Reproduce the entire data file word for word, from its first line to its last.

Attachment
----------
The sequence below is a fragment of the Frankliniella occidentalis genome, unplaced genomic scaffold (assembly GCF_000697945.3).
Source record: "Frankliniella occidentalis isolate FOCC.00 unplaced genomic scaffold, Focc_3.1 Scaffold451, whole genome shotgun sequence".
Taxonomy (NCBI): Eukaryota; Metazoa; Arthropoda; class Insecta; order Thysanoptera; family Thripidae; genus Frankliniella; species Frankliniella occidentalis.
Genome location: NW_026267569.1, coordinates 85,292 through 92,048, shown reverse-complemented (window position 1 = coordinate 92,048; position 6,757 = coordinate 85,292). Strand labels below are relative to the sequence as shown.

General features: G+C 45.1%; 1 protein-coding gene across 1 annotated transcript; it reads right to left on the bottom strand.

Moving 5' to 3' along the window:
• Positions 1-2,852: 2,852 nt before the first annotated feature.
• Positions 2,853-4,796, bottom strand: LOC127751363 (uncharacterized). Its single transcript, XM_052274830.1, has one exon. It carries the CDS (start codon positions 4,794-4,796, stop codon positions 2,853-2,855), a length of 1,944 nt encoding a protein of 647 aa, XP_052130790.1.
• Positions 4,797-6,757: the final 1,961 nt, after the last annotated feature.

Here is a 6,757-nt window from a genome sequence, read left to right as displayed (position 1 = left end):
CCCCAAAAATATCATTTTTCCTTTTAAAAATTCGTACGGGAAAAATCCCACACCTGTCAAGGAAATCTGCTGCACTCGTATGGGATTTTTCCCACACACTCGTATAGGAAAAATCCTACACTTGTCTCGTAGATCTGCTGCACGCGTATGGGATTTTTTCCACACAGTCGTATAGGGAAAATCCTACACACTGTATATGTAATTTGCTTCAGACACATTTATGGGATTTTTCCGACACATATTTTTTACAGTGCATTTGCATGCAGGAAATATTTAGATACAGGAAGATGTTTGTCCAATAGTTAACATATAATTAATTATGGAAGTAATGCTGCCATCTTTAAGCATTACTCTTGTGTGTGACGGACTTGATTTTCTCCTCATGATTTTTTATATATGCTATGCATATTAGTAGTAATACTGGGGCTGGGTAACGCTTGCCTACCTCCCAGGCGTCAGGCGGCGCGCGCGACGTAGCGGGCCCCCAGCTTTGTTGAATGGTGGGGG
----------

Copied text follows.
The sequence below is a fragment of the Frankliniella occidentalis genome, unplaced genomic scaffold (assembly GCF_000697945.3).
Source record: "Frankliniella occidentalis isolate FOCC.00 unplaced genomic scaffold, Focc_3.1 Scaffold451, whole genome shotgun sequence".
Taxonomy (NCBI): Eukaryota; Metazoa; Arthropoda; class Insecta; order Thysanoptera; family Thripidae; genus Frankliniella; species Frankliniella occidentalis.
Genome location: NW_026267569.1, coordinates 85,292 through 92,048, shown reverse-complemented (window position 1 = coordinate 92,048; position 6,757 = coordinate 85,292). Strand labels below are relative to the sequence as shown.

General features: G+C 45.1%; 1 protein-coding gene across 1 annotated transcript; it reads right to left on the bottom strand.

Moving 5' to 3' along the window:
• Positions 1-2,852: 2,852 nt before the first annotated feature.
• Positions 2,853-4,796, bottom strand: LOC127751363 (uncharacterized). Its single transcript, XM_052274830.1, has one exon. It carries the CDS (start codon positions 4,794-4,796, stop codon positions 2,853-2,855), a length of 1,944 nt encoding a protein of 647 aa, XP_052130790.1.
• Positions 4,797-6,757: the final 1,961 nt, after the last annotated feature.

Here is a 6,757-nt window from a genome sequence, read left to right as displayed (position 1 = left end):
CCCCAAAAATATCATTTTTCCTTTTAAAAATTCGTACGGGAAAAATCCCACACCTGTCAAGGAAATCTGCTGCACTCGTATGGGATTTTTCCCACACACTCGTATAGGAAAAATCCTACACTTGTCTCGTAGATCTGCTGCACGCGTATGGGATTTTTTCCACACAGTCGTATAGGGAAAATCCTACACACTGTATATGTAATTTGCTTCAGACACATTTATGGGATTTTTCCGACACATATTTTTTACAGTGCATTTGCATGCAGGAAATATTTAGATACAGGAAGATGTTTGTCCAATAGTTAACATATAATTAATTATGGAAGTAATGCTGCCATCTTTAAGCATTACTCTTGTGTGTGACGGACTTGATTTTCTCCTCATGATTTTTTATATATGCTATGCATATTAGTAGTAATACTGGGGCTGGGTAACGCTTGCCTACCTCCCAGGCGTCAGGCGGCGCGCGCGACGTAGCGGGCCCCCAGCTTTGTTGAATGGTGGGGG